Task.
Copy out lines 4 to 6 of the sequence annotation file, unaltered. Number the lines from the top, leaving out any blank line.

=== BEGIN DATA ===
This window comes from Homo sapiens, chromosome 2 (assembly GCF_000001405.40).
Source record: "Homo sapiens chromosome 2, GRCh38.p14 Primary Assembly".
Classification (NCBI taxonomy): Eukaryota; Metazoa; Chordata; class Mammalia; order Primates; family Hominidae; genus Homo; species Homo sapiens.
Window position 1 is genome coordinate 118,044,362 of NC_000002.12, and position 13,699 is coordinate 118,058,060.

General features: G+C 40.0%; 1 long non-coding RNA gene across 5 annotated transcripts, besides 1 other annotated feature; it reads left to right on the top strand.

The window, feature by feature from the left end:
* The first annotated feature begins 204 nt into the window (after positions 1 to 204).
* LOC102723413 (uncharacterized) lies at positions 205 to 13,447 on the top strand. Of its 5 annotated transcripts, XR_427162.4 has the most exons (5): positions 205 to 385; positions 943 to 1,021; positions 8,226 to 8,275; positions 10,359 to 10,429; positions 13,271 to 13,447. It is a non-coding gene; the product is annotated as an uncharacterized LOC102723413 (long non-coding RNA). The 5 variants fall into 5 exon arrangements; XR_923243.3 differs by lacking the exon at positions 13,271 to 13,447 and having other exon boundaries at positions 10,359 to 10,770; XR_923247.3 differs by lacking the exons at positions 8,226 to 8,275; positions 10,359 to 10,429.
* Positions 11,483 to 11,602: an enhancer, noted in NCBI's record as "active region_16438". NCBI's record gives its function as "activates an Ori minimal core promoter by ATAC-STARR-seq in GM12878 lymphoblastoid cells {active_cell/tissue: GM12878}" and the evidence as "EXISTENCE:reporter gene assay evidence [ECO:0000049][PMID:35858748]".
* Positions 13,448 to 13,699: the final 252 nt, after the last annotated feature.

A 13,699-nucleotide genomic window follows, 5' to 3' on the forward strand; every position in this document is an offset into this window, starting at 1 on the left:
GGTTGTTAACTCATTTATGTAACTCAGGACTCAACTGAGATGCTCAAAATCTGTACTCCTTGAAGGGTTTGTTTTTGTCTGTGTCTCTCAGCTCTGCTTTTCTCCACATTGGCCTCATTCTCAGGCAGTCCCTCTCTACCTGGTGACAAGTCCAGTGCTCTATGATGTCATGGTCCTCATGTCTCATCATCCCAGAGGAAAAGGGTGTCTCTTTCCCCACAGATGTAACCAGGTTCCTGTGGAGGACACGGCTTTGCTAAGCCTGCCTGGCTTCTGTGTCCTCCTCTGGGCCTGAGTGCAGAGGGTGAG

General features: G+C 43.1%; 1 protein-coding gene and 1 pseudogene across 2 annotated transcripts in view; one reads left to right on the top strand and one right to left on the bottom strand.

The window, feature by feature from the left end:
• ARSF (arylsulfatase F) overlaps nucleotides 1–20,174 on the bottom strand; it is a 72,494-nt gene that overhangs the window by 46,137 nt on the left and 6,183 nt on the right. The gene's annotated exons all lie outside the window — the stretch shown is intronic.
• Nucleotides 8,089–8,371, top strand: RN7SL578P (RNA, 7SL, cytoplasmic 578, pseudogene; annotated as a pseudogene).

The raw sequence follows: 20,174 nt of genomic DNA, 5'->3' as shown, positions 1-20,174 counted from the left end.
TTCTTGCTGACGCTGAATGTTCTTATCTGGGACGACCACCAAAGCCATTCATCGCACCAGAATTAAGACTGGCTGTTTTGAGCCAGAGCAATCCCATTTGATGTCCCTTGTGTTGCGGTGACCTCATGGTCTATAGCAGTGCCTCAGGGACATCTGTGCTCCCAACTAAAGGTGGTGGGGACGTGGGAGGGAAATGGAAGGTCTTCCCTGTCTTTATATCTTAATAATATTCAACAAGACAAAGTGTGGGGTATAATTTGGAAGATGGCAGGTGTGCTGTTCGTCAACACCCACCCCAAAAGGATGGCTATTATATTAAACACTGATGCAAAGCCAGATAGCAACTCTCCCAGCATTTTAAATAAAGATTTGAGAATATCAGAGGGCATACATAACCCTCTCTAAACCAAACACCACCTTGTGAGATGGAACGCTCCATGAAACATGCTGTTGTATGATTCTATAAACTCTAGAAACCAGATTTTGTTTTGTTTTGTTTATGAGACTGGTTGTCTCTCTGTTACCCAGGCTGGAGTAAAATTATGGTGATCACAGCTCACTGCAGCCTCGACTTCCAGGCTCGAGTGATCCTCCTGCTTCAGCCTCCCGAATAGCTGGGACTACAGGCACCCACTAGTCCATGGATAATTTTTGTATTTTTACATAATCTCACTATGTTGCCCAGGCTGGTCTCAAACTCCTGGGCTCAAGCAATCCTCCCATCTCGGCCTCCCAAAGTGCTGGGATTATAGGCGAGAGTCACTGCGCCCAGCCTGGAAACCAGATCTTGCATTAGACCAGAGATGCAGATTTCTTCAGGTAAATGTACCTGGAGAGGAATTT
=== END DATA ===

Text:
Window position 1 is genome coordinate 118,044,362 of NC_000002.12, and position 13,699 is coordinate 118,058,060.

General features: G+C 40.0%; 1 long non-coding RNA gene across 5 annotated transcripts, besides 1 other annotated feature; it reads left to right on the top strand.

The window, feature by feature from the left end: